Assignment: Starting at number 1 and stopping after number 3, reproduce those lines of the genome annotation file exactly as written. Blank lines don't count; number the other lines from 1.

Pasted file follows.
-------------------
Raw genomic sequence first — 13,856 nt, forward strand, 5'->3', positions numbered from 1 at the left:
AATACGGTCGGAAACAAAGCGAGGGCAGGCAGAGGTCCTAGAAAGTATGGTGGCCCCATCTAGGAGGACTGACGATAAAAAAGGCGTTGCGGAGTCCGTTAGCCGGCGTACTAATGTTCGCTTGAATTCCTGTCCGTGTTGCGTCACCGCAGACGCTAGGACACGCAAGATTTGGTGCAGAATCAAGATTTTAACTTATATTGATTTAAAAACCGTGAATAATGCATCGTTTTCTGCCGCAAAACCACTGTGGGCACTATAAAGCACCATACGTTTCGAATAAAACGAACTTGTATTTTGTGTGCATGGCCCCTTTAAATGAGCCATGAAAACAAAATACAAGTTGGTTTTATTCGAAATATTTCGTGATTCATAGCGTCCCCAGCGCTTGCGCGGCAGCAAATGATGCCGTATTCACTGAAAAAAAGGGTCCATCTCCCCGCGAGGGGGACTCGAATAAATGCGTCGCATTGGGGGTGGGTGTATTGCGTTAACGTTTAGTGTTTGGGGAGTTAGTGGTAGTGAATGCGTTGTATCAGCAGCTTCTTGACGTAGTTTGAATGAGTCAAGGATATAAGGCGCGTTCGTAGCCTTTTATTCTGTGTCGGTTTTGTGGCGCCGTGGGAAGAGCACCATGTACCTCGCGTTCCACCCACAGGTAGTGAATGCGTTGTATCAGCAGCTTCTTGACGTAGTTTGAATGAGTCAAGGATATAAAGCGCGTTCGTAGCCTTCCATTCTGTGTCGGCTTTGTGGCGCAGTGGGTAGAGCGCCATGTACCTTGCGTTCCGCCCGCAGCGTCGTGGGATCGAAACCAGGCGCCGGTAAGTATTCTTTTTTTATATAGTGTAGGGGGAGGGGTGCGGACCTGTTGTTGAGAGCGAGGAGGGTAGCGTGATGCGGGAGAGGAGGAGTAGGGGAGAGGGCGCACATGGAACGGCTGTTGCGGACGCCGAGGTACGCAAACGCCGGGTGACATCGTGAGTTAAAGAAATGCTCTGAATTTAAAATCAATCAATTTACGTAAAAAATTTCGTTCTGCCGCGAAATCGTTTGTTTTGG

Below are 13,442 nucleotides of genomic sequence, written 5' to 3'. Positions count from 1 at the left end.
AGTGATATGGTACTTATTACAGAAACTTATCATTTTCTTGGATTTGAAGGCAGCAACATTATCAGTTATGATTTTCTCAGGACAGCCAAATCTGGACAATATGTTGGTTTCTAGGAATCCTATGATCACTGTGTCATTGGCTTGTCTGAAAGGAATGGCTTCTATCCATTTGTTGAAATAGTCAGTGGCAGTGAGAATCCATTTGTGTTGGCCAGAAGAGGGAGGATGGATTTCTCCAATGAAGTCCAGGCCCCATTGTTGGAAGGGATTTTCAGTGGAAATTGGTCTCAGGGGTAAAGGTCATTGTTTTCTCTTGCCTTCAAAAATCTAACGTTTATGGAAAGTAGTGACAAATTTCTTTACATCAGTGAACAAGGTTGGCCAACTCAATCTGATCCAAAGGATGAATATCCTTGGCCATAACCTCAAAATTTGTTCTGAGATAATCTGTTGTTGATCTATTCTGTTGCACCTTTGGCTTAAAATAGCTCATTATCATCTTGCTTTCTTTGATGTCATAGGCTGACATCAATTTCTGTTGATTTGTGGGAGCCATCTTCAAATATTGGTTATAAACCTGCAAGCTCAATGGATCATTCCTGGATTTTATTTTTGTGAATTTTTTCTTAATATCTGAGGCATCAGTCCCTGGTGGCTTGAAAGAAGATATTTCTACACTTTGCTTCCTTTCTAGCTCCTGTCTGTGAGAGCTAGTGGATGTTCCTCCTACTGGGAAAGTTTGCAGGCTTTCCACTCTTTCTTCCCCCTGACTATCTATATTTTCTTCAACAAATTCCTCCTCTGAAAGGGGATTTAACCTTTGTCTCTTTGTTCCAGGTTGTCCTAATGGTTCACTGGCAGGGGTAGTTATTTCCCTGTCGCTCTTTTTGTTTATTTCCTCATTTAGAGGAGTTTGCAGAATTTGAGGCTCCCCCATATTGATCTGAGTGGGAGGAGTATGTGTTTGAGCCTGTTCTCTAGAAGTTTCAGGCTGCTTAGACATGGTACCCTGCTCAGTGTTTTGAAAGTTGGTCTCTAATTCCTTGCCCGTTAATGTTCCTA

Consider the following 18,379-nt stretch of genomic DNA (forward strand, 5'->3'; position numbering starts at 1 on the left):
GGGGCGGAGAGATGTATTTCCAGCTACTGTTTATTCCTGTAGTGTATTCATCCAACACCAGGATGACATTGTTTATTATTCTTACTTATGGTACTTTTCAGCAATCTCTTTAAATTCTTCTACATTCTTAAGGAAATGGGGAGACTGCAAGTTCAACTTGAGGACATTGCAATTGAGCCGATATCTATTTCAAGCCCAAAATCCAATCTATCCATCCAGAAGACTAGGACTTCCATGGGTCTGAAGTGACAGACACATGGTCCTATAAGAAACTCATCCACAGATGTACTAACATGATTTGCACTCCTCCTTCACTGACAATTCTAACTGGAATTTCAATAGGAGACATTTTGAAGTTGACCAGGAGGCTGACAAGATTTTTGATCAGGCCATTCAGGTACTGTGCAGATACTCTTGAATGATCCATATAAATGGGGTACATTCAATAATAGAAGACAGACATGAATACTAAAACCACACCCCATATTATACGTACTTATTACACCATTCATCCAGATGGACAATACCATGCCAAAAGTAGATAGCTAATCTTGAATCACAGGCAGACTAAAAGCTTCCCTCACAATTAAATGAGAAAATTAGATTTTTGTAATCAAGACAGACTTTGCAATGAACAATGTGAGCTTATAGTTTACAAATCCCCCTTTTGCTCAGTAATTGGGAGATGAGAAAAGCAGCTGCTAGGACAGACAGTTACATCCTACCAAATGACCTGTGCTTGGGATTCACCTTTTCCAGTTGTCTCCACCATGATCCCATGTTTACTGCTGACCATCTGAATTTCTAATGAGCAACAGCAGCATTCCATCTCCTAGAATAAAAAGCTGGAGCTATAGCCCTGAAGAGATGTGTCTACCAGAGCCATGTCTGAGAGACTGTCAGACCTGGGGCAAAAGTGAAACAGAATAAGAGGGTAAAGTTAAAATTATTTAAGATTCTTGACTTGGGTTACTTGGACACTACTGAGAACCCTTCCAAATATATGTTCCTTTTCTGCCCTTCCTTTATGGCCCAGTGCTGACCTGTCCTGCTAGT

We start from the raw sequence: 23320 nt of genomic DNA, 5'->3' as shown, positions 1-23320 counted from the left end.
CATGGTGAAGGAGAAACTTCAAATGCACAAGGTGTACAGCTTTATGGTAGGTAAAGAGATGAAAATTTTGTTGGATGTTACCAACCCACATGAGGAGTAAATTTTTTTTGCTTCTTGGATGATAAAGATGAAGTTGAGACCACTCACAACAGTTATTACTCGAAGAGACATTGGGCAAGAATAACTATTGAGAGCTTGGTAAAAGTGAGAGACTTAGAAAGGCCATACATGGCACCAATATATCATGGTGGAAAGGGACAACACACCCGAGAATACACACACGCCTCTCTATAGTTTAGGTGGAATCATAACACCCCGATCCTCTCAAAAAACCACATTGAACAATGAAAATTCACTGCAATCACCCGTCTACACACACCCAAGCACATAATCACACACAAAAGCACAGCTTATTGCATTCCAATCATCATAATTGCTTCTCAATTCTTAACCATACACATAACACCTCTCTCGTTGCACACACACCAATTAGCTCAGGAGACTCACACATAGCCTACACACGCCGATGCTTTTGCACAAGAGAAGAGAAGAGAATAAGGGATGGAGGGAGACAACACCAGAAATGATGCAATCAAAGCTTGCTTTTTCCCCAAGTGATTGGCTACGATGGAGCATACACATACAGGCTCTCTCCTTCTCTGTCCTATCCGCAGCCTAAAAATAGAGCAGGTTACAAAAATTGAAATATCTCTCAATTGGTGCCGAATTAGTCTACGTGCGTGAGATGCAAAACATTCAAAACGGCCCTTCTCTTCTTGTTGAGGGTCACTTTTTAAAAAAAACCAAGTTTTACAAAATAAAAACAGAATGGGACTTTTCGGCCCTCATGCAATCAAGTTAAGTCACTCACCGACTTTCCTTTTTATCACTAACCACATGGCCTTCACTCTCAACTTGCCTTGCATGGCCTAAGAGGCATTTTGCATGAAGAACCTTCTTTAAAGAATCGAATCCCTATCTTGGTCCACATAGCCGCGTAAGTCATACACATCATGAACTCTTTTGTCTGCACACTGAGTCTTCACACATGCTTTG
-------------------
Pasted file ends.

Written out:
Raw genomic sequence first — 13,856 nt, forward strand, 5'->3', positions numbered from 1 at the left:
AATACGGTCGGAAACAAAGCGAGGGCAGGCAGAGGTCCTAGAAAGTATGGTGGCCCCATCTAGGAGGACTGACGATAAAAAAGGCGTTGCGGAGTCCGTTAGCCGGCGTACTAATGTTCGCTTGAATTCCTGTCCGTGTTGCGTCACCGCAGACGCTAGGACACGCAAGATTTGGTGCAGAATCAAGATTTTAACTTATATTGATTTAAAAACCGTGAATAATGCATCGTTTTCTGCCGCAAAACCACTGTGGGCACTATAAAGCACCATACGTTTCGAATAAAACGAACTTGTATTTTGTGTGCATGGCCCCTTTAAATGAGCCATGAAAACAAAATACAAGTTGGTTTTATTCGAAATATTTCGTGATTCATAGCGTCCCCAGCGCTTGCGCGGCAGCAAATGATGCCGTATTCACTGAAAAAAAGGGTCCATCTCCCCGCGAGGGGGACTCGAATAAATGCGTCGCATTGGGGGTGGGTGTATTGCGTTAACGTTTAGTGTTTGGGGAGTTAGTGGTAGTGAATGCGTTGTATCAGCAGCTTCTTGACGTAGTTTGAATGAGTCAAGGATATAAGGCGCGTTCGTAGCCTTTTATTCTGTGTCGGTTTTGTGGCGCCGTGGGAAGAGCACCATGTACCTCGCGTTCCACCCACAGGTAGTGAATGCGTTGTATCAGCAGCTTCTTGACGTAGTTTGAATGAGTCAAGGATATAAAGCGCGTTCGTAGCCTTCCATTCTGTGTCGGCTTTGTGGCGCAGTGGGTAGAGCGCCATGTACCTTGCGTTCCGCCCGCAGCGTCGTGGGATCGAAACCAGGCGCCGGTAAGTATTCTTTTTTTATATAGTGTAGGGGGAGGGGTGCGGACCTGTTGTTGAGAGCGAGGAGGGTAGCGTGATGCGGGAGAGGAGGAGTAGGGGAGAGGGCGCACATGGAACGGCTGTTGCGGACGCCGAGGTACGCAAACGCCGGGTGACATCGTGAGTTAAAGAAATGCTCTGAATTTAAAATCAATCAATTTACGTAAAAAATTTCGTTCTGCCGCGAAATCGTTTGTTTTGG

Below are 13,442 nucleotides of genomic sequence, written 5' to 3'. Positions count from 1 at the left end.